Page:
The Psychological and Spiritual Needs of the Care Provider

The 'Carer Care' or ABC Model

The two of us (9,10) advocate a 'carer care' or 'A x B x C' model of care in which the emotional and spiritual needs of the carer for support (C) must be factored in to the caring process to energise the primary relationship between the carer (A) and the recipient of care (B). In common sense terms this means that care can only be as good as the mental state of the carer and the mental state of the carer depends in turn on the support and nutrition of the working environment.

All of us when in need of care have the right to encounter a care provider whose mind is in a receptive and energised state to attend to our needs. However, these emotional resources for care are not usually prioritised in any traditional list of health care competencies. Whilst there are stringent codes of conduct for care professionals set both by their professional and employing organisations, there are no similarly enshrined written codes relating to the quality of support that care providers themselves are entitled to if they are to avoid losing the energy to care through overwhelming stress, compassion fatigue and burn-out. This is in some ways strange given the unarguably high levels of stress, burn-out, sickness and absence that we find in the public care sector. For example, staff ill health costs ?45m per annum in the social care sector alone (10).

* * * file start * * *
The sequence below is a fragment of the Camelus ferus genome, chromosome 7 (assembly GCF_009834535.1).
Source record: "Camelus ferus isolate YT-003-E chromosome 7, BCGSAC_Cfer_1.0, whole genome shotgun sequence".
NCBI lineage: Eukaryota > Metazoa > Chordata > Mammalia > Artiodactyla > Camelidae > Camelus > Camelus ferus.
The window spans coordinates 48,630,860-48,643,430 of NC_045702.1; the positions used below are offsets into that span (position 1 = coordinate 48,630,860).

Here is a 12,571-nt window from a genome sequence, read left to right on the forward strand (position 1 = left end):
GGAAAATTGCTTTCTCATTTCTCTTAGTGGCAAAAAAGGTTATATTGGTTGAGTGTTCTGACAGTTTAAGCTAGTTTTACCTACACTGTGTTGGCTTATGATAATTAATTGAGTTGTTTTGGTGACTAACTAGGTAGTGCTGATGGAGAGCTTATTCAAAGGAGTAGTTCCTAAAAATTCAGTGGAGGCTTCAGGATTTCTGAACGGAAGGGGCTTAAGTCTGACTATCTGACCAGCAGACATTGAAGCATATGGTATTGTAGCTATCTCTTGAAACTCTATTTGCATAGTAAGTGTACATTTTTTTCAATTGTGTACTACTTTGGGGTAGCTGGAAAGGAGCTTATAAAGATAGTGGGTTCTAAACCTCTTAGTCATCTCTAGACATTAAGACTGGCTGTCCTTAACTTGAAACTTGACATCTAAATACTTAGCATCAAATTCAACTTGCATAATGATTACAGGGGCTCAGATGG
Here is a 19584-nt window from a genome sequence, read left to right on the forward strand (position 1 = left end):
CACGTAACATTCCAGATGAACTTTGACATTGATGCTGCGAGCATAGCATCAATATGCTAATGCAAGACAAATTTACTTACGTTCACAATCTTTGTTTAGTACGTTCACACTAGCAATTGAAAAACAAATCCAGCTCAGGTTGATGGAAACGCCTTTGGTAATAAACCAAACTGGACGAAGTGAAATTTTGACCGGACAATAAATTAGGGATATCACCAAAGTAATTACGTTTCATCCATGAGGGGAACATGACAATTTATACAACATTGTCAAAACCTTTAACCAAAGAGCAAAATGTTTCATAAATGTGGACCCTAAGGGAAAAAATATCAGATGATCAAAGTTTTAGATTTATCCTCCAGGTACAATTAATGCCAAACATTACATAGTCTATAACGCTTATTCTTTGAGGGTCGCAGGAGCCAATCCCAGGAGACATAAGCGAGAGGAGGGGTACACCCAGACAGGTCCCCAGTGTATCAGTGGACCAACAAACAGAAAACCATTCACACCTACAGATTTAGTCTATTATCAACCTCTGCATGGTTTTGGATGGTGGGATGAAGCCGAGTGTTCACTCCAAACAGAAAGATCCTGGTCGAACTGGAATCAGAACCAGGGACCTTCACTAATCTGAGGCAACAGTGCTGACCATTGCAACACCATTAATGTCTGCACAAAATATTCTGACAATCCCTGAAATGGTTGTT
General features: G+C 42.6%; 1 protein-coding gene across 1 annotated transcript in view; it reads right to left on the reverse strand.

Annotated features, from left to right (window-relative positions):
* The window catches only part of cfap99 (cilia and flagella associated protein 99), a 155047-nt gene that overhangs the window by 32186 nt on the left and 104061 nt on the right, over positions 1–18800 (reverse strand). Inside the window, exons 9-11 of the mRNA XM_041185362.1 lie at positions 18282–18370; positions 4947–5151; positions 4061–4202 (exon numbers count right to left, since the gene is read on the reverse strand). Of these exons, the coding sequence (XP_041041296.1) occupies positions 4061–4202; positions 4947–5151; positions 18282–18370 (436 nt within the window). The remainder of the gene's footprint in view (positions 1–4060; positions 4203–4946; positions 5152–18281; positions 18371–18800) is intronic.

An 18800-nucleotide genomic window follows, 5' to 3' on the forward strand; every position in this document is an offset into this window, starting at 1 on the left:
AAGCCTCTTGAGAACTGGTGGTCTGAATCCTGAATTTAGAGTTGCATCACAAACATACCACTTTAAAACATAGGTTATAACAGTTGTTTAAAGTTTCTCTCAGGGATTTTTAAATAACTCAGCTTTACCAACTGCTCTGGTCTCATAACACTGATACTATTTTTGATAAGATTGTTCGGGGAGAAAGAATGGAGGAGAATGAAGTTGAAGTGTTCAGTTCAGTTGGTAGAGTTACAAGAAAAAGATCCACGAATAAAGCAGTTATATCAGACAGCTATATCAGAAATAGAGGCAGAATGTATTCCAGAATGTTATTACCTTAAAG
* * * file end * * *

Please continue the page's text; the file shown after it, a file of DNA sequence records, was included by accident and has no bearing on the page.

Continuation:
Health care is seen primarily as a fixed skill or competence rather than as a dynamic process that requires emotional and spiritual nutrition and there is a mind-blindness to the needs of the caring mind. Indeed, whenever the well-being of care providers is written about, it is usually only in terms of self-care, indicating a belief that professional care workers are expected to dig deep within and find yet more energy to self-care on top of caring for their clients and patients.

We argue that emphasising only self-care in those who are already caring for others is missing the point in terms of generating the mental and spiritual energy that is required for care and compassion. Human beings cannot simply create their own spiritual energy from a vacuum. They need nurturing relationships with other people and outside sources so that their own energy can be constantly replenished. For this to happen, the needs of care-givers have to be recognised and the working environment has to be designed to meet those needs.

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